My review of Seth Godinís new book, Stop Stealing Dreams
Source: Penelope Trunk Blog
March 12, 2012
Seth Godin just published an e-book about education called Stop Stealing Dreams. He talks about how schools stink, but that even though homeschooling appears to be a rational response to terrible schools, homeschooling is inefficient and unrealistic for most parents.
When I first saw this, I was stunned. Seth has built a career on telling people how to push past the status quo. In his book The Dip, which is my favorite, Seth taught us all how to do something really difficult. In his book Linchpin, Seth asked us if we are doing something that really matters or just talking about it.
I canít help thinking that Stop Stealing Dreams is his description of why homeschooling requires going through a dip, but he doesnít want to do it. So instead of being a linchpin for homeschooing, Seth will be a naysayer. Seth is advocating the status quo: Lame-duck parent activists who delude themselves that their activism is meaningful. And people advocating for large-scale school reform without any blueprint whatsoever for how to educate such a wide range of students on such a large scale. This discussion is parental escapism. No parent, not even Seth, will solve the school problem before their kids are out of school.
Seth has kids. This book is his justification for not homeschooling his own kids.
On the one hand, I like this because I know that if Seth feels like he has to justify it, then itís true that homeschooling is going mainstream.
But Iím disturbed because I adore Seth, and his book, The Dip, really changed how I think about my life.
This moment in Sethís career reminds me of when David Sedaris stopped being funny. Do you know who David Sedaris is? Heís an essay writer who is absolutely hilarious. His earlier writing, such as Naked, is about being an outsider: He was a not-famous writer, from a wacky family, and gay. Itís great material.
But then Sedaris got famous, his funny gay essays went mainstream, and he became one of the richest essayists in history, living in the South of France with his partner, and everything is great and thereís not a lot to write about.
Melissa sent me a link to this ad for Mercedes. The ad blows me away because itís full of creativity. There is the amazing idea for a non-emission car. Then thereís the idea of how to convey that car visually, in an ad. And then there is the video editor who created a really fun story. Watching the ad is fun because you feel that you are part of a huge creative blast of energy.
Thatís how I felt when I read Sethís earlier books. Thatís how I felt when I read Sedarisís early writing.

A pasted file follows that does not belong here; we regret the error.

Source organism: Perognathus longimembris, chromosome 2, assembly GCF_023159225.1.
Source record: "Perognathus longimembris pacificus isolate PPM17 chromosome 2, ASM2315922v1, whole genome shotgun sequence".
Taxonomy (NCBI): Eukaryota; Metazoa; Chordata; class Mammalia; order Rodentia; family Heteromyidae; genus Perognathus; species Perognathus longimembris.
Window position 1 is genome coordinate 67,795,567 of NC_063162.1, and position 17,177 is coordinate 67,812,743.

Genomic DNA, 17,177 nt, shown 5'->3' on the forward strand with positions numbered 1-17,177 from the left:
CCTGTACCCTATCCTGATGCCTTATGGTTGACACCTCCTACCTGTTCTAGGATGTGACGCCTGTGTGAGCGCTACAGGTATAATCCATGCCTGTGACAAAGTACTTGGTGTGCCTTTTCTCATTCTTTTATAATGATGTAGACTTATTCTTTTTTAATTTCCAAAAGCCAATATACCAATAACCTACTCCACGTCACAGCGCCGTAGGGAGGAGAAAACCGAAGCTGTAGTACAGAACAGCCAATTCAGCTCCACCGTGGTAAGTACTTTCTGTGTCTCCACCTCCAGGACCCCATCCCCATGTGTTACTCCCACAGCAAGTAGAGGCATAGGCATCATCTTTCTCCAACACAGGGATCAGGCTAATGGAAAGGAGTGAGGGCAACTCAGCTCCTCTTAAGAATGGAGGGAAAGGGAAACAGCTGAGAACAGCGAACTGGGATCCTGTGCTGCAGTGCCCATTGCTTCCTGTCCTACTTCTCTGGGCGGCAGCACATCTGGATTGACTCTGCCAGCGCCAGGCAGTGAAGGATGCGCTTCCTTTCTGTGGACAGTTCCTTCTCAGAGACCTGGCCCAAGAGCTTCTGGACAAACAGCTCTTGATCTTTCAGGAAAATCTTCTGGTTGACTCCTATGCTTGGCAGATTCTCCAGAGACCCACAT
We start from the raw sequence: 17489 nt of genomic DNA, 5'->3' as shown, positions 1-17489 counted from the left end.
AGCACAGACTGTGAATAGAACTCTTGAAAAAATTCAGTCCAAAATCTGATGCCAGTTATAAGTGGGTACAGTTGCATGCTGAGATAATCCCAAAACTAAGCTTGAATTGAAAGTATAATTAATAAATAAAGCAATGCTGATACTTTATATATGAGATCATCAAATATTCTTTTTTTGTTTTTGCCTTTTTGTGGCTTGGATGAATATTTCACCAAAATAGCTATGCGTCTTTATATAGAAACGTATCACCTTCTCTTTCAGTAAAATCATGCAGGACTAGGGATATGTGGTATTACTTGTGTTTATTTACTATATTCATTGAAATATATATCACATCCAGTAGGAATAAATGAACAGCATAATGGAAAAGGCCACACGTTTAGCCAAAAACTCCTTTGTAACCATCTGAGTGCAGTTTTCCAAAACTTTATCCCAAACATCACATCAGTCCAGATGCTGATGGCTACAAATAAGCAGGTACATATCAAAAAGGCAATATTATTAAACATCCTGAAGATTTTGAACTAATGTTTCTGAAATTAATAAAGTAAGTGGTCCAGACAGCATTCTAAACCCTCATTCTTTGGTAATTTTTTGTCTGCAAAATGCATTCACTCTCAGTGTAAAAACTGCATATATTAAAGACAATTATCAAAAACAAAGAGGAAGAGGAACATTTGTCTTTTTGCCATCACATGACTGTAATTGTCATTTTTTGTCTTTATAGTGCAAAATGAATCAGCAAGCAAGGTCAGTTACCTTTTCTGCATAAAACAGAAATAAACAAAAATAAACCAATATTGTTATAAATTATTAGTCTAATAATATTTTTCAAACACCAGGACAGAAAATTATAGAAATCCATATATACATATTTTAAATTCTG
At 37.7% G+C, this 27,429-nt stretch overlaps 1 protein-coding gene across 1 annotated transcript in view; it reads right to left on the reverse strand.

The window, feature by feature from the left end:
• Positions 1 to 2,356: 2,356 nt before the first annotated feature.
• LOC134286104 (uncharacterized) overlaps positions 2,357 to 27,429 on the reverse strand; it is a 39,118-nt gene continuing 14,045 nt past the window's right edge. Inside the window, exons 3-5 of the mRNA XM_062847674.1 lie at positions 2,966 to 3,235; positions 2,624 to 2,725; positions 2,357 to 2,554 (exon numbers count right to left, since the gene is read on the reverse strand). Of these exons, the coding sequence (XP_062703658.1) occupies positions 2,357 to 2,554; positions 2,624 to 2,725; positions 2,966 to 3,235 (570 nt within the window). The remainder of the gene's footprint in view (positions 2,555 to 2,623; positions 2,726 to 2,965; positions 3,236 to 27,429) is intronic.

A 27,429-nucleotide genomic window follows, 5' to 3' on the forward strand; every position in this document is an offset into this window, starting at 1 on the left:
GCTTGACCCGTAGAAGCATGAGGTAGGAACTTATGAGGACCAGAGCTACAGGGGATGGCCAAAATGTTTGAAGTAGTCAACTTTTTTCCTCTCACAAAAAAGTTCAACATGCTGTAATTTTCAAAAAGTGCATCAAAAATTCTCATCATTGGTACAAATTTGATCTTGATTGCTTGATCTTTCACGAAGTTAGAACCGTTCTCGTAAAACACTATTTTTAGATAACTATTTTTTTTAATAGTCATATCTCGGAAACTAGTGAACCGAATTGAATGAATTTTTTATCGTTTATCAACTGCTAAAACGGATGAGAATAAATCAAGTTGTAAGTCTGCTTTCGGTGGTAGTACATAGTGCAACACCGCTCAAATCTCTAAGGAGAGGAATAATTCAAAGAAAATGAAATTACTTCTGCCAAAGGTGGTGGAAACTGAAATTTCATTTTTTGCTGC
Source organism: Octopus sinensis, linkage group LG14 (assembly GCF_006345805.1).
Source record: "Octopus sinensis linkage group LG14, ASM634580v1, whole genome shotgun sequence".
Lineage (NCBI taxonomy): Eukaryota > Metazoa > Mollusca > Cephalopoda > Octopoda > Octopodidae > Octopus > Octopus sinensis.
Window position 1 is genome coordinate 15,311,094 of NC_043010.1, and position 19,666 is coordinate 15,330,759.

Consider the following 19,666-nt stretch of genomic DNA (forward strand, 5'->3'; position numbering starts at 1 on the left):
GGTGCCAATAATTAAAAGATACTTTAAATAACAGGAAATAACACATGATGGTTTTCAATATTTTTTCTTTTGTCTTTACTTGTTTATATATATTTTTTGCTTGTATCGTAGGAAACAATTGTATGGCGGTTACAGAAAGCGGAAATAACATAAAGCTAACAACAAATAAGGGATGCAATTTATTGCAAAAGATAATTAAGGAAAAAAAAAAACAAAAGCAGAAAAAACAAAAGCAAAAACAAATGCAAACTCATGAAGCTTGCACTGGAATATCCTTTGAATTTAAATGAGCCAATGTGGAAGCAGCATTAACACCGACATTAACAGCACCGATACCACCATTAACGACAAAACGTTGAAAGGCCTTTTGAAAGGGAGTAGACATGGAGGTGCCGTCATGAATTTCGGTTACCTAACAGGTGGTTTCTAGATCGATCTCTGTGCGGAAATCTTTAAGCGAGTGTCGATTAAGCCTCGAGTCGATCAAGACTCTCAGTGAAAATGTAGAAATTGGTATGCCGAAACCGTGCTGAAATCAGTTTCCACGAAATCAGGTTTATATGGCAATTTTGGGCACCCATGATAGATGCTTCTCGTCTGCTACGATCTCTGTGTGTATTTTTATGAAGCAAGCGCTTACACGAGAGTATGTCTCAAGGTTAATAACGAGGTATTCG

Itís very hard to be creative when you donít need to be. Creativity requires a different kind of drive.
Itís this drive: Yayoi Kusama is a Japanese artist who is in and out of mental institutions all the time, but she canít stop creating art. Her art almost always has dots on it. She does the art because she canít stop.
Seth has done one really big thing for the homeschooling movement: he has focused our attention on the real barrier, which is the ego.
So many parents say theyíd homeschool if they had more resources. Seth shows us that resources are not the barrier. Sethís book is the rationale that parents with unlimited income use for not homeschooling.
Itís clear to me that the real reason Seth is not homeschooling is because he thinks heíd be bored doing it. He has bigger fish to fry. He thinks itís inefficient to spend his days educating his kids when he has such big ideas, and such a big audience waiting to hear them.
I get it. I have that problem, too. Itís just that Iím not willing to cave to it. Iím going the scary route: Iím taking the dip. I know that schools suck. I know that kids are best educated in a way that is customized to the student. And I know that my career is going to suffer because Iím giving my kids this education.
Do you know how David Sedaris started writing well again? He started writing about life as a rich person. Hereís a recent example in the New Yorker. Itís good writing. I felt good reading it. And I felt happy that Sedaris was able to shift himself to accommodate the issues he faced.
I am hoping Seth will be like David Sedaris and Seth will find something better to do than tell people why they should push for maintaining the status quo. I donít know what Sethís next dip is, but I think itís time for him to take one. I think the book about homeschooling is Sethís admitting that heís scared to do something new. He has too much to lose.
But you donít need to be as rich and successful as Seth to feel that way. Each of us feels that way when we are going to do something difficult.
And, in the meantime, Seth makes the best argument for homeschooling yet: Smart people only argue against an idea when itís clear that ideaís time has come.